The Best and Worst Jewelry for Travel, According to TSA


(Image credit: @_sierramayhew)

This past weekend was my first time flying since I signed up for TSA PreCheck, and I don't know what I was waiting for. At the end of last year, I traveled nearly every other week, and the constant pauses and pat-downs drove me crazy. I know a thing or two about getting through TSA in a hurry, but when I was assigned the topic of finding out what jewelry you can get by with, I was at a loss for words. After a quick chat with TSA representative Lisa Farbstein, I now know every gritty detail. Farbstein first let me in on a relieving sentiment: "TSA officers don't want to give pat-downs, and travelers don't want to receive them." So we're on the same page.

Farbstein told me that while there are no specific guidelines, she's learned a thing or two holding a role that keeps her so close to the metal detectors and tubular X-ray machines. Her main advice is to avoid wearing anything bulky, but you're good with the majority of your everyday pieces. "People often take off jewelry that they don't need to take off honestly. Sometimes they take off light earrings or a dainty necklace. They often end up leaving this behind," she shared. If you don't want to lose your jewelry, wear it through security or leave it in your carry-on.


(Image credit: @_sierramayhew)

If you can't go a day without wearing your favorite statement necklace or are worried it'll get lost if it's not on your person, Farbstein let me in on a pro tip that supersedes anything I've ever learned. "If you are wearing a necklace, take the necklace and swing it to the back so the necklace is hanging down your back instead of your front. That way, if the TSA office has to resolve an alarm, the pat-down is on your back and not on your chest. Much more comfortable for everyone involved," she said.

Now, let's get specific. I can name a few things that are absolute faux pas at the airport and the four that Farbstein mentioned are must-knows. See the four items she suggests leaving in your carry-on below and what I'd replace them with.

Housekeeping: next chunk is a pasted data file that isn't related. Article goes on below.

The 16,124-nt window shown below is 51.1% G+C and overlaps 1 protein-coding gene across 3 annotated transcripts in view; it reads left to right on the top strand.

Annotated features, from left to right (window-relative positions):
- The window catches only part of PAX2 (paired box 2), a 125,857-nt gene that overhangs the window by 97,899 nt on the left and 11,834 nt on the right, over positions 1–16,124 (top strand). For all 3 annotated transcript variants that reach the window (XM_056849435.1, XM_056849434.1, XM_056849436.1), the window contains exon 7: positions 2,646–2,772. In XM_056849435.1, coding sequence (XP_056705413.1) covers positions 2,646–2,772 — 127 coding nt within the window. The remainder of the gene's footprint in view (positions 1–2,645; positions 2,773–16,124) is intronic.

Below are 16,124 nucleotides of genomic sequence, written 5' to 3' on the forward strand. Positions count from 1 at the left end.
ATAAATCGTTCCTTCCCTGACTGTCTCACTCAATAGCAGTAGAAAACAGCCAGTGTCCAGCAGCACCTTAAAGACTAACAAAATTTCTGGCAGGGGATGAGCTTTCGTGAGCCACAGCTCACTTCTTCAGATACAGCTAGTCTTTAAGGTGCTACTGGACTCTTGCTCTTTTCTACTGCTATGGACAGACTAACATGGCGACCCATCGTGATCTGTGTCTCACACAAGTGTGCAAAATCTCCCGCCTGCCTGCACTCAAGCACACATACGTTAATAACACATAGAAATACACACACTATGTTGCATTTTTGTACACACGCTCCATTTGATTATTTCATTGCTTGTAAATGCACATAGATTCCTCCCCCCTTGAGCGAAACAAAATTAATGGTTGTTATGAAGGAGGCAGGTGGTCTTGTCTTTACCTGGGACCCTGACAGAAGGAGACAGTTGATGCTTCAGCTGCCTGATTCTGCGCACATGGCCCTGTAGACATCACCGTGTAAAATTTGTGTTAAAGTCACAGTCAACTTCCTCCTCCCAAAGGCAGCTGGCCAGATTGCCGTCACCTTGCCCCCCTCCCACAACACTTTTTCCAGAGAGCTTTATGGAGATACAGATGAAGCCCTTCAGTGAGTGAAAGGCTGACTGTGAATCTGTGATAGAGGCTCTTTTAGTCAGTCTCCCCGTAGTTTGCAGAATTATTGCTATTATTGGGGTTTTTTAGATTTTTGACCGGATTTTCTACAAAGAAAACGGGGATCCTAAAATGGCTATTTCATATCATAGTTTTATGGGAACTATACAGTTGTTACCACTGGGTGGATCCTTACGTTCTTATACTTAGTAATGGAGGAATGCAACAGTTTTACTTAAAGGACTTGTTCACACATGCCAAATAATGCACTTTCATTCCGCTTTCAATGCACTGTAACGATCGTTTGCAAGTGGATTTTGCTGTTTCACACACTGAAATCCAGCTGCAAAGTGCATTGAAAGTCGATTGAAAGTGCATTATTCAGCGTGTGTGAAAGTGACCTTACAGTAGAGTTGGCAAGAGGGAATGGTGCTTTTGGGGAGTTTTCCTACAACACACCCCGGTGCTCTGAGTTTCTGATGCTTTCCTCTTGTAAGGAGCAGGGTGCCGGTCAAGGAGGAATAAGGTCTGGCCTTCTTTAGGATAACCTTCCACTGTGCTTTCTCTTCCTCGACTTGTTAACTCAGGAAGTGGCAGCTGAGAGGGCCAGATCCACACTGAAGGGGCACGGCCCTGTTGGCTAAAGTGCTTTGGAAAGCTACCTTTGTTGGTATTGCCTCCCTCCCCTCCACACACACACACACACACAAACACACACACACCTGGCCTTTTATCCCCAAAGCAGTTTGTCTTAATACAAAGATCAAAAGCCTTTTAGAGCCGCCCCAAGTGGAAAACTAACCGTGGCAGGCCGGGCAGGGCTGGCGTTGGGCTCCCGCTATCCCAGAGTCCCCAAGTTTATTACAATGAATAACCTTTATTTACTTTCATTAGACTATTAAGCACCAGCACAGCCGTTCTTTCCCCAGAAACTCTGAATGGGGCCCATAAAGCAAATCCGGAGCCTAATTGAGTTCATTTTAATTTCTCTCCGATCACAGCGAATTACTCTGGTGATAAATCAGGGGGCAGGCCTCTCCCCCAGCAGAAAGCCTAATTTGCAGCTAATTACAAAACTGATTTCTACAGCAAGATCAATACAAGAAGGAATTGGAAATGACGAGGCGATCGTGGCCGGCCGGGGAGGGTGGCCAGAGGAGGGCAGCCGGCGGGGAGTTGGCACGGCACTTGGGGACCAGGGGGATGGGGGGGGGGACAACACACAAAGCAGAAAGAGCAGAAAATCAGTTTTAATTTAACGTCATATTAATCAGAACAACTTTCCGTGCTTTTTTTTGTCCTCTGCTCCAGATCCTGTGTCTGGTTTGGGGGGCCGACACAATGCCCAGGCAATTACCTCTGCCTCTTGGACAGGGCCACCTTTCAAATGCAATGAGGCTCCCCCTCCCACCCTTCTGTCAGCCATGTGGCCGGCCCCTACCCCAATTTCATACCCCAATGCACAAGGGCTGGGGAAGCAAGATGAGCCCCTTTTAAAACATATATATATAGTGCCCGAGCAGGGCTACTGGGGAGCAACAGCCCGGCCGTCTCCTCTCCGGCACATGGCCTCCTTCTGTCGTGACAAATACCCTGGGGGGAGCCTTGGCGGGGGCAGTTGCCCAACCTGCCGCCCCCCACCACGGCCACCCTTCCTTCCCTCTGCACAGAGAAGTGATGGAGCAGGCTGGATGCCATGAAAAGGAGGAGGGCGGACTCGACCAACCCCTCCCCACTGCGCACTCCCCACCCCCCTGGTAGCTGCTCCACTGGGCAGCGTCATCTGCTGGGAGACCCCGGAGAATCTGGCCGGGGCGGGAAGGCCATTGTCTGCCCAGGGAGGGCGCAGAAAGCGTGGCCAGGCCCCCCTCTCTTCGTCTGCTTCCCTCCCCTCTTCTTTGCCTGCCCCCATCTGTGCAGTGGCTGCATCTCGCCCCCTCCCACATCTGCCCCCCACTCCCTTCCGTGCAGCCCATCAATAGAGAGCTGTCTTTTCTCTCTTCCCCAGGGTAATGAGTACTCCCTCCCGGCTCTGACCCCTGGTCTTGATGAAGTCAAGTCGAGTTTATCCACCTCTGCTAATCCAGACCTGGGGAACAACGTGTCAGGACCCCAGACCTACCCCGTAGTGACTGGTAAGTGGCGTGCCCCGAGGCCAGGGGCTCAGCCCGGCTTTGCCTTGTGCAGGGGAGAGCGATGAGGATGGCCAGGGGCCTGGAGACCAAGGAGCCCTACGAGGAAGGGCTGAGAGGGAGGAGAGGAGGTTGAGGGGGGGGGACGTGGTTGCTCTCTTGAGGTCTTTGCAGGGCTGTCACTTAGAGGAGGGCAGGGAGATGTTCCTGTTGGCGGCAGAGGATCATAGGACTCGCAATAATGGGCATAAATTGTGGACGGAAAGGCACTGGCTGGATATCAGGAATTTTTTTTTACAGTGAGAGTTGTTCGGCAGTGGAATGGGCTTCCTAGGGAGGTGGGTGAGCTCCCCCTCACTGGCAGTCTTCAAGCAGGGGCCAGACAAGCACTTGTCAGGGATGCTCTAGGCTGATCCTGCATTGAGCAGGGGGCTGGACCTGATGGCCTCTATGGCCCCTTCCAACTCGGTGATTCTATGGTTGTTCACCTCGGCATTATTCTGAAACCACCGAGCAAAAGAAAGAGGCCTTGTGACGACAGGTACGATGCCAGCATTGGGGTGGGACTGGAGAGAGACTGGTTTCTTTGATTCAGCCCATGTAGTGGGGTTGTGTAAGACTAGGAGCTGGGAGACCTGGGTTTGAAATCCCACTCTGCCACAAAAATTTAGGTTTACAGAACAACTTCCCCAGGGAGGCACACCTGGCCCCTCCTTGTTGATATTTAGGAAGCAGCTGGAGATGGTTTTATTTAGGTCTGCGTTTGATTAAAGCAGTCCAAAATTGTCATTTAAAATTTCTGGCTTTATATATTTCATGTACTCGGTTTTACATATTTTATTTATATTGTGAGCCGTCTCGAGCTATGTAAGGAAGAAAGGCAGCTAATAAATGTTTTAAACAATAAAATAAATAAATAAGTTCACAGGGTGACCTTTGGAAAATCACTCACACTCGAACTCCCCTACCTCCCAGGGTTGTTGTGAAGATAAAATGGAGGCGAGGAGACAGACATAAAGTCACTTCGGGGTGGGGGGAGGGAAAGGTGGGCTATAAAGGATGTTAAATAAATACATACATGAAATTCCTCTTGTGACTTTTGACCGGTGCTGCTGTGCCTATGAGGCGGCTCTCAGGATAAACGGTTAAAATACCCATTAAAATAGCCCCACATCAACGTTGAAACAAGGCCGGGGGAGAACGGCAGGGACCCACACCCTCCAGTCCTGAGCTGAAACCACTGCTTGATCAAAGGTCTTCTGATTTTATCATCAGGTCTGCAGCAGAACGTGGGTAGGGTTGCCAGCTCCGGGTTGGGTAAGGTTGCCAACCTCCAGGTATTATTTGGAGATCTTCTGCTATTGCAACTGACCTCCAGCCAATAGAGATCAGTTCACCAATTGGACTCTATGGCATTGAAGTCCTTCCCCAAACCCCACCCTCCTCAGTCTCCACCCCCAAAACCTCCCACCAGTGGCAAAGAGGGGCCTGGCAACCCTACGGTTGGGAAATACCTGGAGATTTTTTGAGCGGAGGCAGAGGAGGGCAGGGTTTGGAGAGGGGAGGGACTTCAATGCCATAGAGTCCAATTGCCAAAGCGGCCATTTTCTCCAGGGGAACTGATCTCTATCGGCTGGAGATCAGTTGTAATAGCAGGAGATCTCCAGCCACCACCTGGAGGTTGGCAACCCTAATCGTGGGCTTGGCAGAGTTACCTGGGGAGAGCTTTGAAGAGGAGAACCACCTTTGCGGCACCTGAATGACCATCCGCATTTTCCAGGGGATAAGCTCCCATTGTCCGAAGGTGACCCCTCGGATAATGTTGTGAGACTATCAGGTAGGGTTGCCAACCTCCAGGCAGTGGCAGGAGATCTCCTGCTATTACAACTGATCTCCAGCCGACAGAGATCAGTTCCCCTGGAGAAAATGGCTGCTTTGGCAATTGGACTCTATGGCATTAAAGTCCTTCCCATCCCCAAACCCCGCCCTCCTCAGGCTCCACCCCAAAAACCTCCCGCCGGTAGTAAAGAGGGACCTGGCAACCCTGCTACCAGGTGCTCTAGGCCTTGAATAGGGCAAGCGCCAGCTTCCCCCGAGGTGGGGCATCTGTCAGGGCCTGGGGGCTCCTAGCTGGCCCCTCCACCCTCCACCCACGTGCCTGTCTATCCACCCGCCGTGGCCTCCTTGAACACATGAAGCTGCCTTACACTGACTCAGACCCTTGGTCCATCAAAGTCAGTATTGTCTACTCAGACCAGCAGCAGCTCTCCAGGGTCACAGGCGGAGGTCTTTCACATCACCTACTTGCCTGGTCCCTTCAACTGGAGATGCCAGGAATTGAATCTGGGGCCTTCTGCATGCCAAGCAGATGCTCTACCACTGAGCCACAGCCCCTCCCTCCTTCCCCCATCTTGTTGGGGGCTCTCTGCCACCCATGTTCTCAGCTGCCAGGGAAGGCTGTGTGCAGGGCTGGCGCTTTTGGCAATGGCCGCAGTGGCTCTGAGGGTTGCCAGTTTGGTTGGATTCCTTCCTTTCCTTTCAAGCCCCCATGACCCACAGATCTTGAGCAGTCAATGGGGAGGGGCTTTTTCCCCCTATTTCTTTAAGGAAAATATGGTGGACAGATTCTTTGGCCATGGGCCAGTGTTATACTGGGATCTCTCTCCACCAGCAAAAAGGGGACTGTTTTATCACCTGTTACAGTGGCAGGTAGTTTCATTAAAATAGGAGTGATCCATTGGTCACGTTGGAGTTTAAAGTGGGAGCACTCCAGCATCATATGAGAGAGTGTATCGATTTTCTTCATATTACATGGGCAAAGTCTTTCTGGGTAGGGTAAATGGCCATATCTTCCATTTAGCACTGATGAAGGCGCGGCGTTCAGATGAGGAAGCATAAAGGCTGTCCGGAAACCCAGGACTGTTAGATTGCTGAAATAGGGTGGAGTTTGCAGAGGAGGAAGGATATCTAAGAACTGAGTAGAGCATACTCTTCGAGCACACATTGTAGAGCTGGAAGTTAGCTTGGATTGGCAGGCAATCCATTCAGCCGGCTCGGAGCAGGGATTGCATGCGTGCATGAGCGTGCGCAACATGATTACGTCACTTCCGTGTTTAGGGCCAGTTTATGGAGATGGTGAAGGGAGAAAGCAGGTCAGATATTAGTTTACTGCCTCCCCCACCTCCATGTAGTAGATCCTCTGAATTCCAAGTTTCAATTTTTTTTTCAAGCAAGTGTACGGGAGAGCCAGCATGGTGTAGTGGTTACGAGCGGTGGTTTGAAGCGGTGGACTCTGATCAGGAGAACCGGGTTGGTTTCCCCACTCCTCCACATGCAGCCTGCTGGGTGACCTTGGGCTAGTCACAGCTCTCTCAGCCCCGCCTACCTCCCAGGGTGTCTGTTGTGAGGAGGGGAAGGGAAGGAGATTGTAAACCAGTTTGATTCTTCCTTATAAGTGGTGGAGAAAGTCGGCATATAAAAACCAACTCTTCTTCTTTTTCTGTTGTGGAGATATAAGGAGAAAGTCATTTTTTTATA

Leave It in Your Suitcase: Brass Knuckles

Wear Whenever: Simple Bands


(Image credit: @emilisindlev)

"Skip rings that go over two or three fingers, as they might trigger an alarm. It’s not a good idea to bring that with you." 


Leave It in Your Suitcase: Bulky, Statement Earrings

Wear Whenever: Studs or Delicate Hoops


(Image credit: @javiera)

"Pass on anything super large and bulky earring-wise. The machine is looking for your body, and if all of a sudden something is protruding from your body, the machine might trigger an alarm."


Leave It in Your Suitcase: Stacks of Bangle Bracelets

Wear Whenever: One or Two Lightweight Styles


(Image credit: @_sierramayhew)

"If you like to wear lots of those bangle bracelets, keep them in your carry-on bag. It will go faster for you," Farbstein shared. I've seen jokes on social media about having to locate the key to a Cartier Love bracelet due to getting through airport security, so I asked Farbstein about it. She told me not to worry. "They’ll just do a pat-down of that area to make sure that it’s not a weapon," she explained.


Leave It in Your Suitcase: Southwest-Inspired Buckle Belts

Wear Whenever: Minimalist Styles


(Image credit: @tylynnnguyen)

A belt isn't technically jewelry, but this note from Farbstein is too good not to pass along. "If you’ve got one of those big belt buckles, Southwest style, that really will trigger an alarm, but of course, you’re supposed to take your belt off," she said.


Shop more delicate jewelry:

Up Next: 6 Outdated Trends We're Leaving Behind and 6 We're Wearing in 2023

Associate Editor

Sierra Mayhew was always destined to work in fashion, but she didn't know it at first. Growing up with no choice but to wear a rotation of school uniforms and activewear, her love for fashion really blossomed when she moved away for college and was able to finally define her very own personal style. Shortly thereafter, she interned at Elle magazine and instantly knew that editorial was for her. After graduating from the University of Notre Dame, she worked for ShopBazaar, contributing regularly to, and finally made her way to Who What Wear, where she is an associate editor. When she’s not working, you can catch her always trying to catch a flight, rollerblading through New York City traffic, or exploring the latest luxury vintage boutique.